Gramma: The Original Sneaky Chef

Following is the text of a speech I gave today at Toastmasters. I have been thinking about this for a while, and had even started drafting a blog post about it. I was surprised that I choked up at the end. That’s not like me to get all emotional. Probably because I DID get choked up, I got “best speech” today!

For the last five months, I’ve been on a mission to improve my eating habits. I’m working with a nutritionist who is transforming me from a junk food junkie to a wanna-be vegetarian. Since September, I’ve made some significant changes. First, I’ve probably eaten more vegetables in five months than I did my first 43-years of living.  Secondly, fast food is no longer a part of my life. Heck, for me, fast food is now a natural peanut butter sandwich. Finally, I have developed a new kinship with my grandmother, who actually passed away in June.

Like the Sesame Street song says, one of these things is not like the other. You probably get the veggie part, as well as the fast food ban, but a closer relationship with my grandmother, who passed away in June? It surprised me, too. My grandmother was a very traditional Southern cook, and while her food was delicious, I can’t say that it would be considered particularly healthy. Grandma was known for her holiday spreads, and she didn’t spare fat, calories or salt when making them. Grandma also loved to cook, and for me, well, it’s really just a means to an end and certainly no particular joy.  But despite those differences, much of what I’m incorporating into this new healthy lifestyle, I actually learned from Gramma years ago. Today, I want to share a few of those lessons with you.

Lesson Number One: Hide healthy foods or “If it offends, then blend!”
When I started working with a nutritionist, I told her point blank that I didn’t eat vegetables and didn’t think that I would be able to start. She told me about a great cookbook by the “Sneaky Chef” that involved pureeing vegetables and adding them to otherwise normal food like meatloaf, meatballs, even spaghetti sauce. The first time I added “green puree” to meatloaf, I was amazed. It tasted like meatloaf, and I couldn’t even taste the broccoli and spinach.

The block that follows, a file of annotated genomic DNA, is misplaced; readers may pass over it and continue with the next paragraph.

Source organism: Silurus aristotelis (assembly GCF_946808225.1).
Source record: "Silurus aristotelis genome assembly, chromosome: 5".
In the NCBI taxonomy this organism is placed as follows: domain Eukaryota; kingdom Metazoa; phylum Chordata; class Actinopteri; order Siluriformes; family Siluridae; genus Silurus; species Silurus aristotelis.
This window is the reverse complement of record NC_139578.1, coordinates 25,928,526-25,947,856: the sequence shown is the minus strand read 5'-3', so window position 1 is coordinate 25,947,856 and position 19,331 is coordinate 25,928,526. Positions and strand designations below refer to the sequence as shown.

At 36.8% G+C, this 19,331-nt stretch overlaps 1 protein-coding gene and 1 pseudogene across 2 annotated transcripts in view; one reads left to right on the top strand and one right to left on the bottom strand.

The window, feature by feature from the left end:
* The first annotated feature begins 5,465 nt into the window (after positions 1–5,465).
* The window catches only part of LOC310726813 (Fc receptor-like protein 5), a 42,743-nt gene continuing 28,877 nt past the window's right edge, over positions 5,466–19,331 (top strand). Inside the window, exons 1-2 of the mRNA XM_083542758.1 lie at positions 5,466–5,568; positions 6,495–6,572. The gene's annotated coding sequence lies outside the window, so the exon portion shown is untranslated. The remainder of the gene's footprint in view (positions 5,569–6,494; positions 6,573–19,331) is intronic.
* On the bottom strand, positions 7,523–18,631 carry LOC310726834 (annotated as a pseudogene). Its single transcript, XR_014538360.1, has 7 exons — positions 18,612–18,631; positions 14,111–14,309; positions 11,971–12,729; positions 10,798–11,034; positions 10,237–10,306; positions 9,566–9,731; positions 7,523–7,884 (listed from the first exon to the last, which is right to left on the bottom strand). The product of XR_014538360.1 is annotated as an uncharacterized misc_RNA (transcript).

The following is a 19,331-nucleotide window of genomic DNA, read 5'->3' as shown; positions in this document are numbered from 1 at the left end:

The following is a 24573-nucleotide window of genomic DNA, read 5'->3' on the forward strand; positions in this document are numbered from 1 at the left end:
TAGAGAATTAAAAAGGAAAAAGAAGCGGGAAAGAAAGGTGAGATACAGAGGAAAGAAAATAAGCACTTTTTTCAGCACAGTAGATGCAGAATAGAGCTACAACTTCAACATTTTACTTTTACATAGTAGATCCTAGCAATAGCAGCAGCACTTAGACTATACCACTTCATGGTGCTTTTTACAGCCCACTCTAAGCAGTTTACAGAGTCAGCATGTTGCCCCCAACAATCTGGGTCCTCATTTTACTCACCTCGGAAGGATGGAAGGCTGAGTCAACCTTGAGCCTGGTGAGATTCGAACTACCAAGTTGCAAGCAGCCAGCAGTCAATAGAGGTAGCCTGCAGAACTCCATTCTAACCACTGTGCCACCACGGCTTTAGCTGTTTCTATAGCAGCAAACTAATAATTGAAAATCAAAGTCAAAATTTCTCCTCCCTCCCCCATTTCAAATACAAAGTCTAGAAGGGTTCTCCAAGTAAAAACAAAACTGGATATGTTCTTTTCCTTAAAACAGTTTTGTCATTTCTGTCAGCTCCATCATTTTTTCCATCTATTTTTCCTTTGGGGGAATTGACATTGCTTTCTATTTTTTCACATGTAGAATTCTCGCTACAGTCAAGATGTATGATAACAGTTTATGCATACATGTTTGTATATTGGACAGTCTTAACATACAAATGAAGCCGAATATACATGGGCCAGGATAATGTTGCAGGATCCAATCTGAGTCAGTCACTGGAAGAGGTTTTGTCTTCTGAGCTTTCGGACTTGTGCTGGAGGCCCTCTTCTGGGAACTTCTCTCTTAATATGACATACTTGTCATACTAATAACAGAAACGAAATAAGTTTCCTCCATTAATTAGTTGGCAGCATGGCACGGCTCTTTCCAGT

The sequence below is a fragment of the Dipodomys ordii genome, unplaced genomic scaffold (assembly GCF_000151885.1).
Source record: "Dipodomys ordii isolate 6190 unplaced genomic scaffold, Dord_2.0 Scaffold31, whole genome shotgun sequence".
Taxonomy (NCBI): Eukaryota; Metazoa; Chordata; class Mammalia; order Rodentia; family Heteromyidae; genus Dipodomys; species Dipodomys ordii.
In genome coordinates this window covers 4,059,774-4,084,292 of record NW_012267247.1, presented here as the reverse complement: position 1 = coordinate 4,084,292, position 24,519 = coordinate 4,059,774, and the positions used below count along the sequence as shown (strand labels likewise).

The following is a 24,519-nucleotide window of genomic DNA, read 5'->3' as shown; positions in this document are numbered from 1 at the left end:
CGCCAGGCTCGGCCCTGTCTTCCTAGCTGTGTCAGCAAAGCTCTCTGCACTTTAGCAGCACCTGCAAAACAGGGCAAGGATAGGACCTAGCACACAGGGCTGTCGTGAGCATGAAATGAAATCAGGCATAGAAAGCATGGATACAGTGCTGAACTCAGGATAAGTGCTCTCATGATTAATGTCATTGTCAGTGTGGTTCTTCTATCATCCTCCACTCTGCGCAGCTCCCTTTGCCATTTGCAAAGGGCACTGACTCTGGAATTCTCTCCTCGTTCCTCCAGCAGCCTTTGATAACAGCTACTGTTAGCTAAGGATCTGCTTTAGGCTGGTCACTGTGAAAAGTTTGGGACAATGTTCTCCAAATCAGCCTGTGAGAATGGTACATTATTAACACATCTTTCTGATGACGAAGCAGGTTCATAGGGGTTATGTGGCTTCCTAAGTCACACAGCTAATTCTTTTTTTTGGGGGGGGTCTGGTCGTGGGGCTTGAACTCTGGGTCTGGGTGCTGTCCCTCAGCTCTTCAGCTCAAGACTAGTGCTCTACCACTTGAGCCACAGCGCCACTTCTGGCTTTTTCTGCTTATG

I shared my success story with my mother, who reminded me that my grandmother lovingly did this with the celery in her Thanksgiving stuffing. It seems that even as a child I didn’t like vegetables, and I wouldn’t eat stuffing with chunky celery pieces. So Grandma, a woman well before the Sneaky Chef, started pureeing the celery and adding it in to the stuffing. Every year, I would get my own little pan of seemingly celery free stuffing, and I was none the wiser.

Lesson Number Two: Eat at the table.
Every holiday at Gramma’s house involved a large spread, and every year from the time I was old enough to feed myself until my last dinner at Gramma’s house, I sat at “the kid’s table.” You know the one, the card table in the living room. The only requirements seemed to be that 1) you were once a kid, and 2) you were unmarried. The kid’s table was usually hastily thrown together with mismatched chairs, paper plates or unbreakable china, and paper napkins, but it was important to Gramma that we sat at a table.

Fast forward to just this month, when I read Food Rules by Michael Pollan:

58. Do all of your eating at a table. No, a desk is not a table. If we eat while we’re working or watching TV or driving, we eat mindlessly–and as a result eat a lot more than we would if we were eating at a table, paying attention to what we’re doing.

So it turns out that once again, Gramma knew what was important.

Lesson Number Three: Waste Not, Want Not
Once Grandma sent Sister and me to the store for carrots. Thinking of Gramma and all that she had to cook, we purchased fresh carrots that were already washed, peeled and sliced. Instead of being excited that much of the work had been done for her, she scolded us for being so wasteful.  A child of the Great Depression, she was very frugal; she couldn’t believe anyone would pay more for someone to prepare carrots, a job she found simple and even enjoyable. She could also find a use for every part of that carrot.

When I started eating healthier, I purchased those great prepared vegetables in plastic bags, and from time to time, I still do. But now that I have started cooking them more, thus spending more, I realize that Gramma’s way is not only the best, but the least expensive. And like Gramma, I now have a use for every part of a vegetable: a compost bin. Six months from now, today’s vegetable waste will be wonderful compost that I can use to supplement the soil where – who knows – I may even grow my own vegetables.

In closing, author Charles W. Shedd once said, “Some of the world’s best educators are grandparents.” It took me a while to realize it, but truer works have never been spoken. Gramma didn’t live long enough to see me eat a piece of celery or eat every meal at the table, but I know that she was beaming in heaven when she saw me peeling those carrots.
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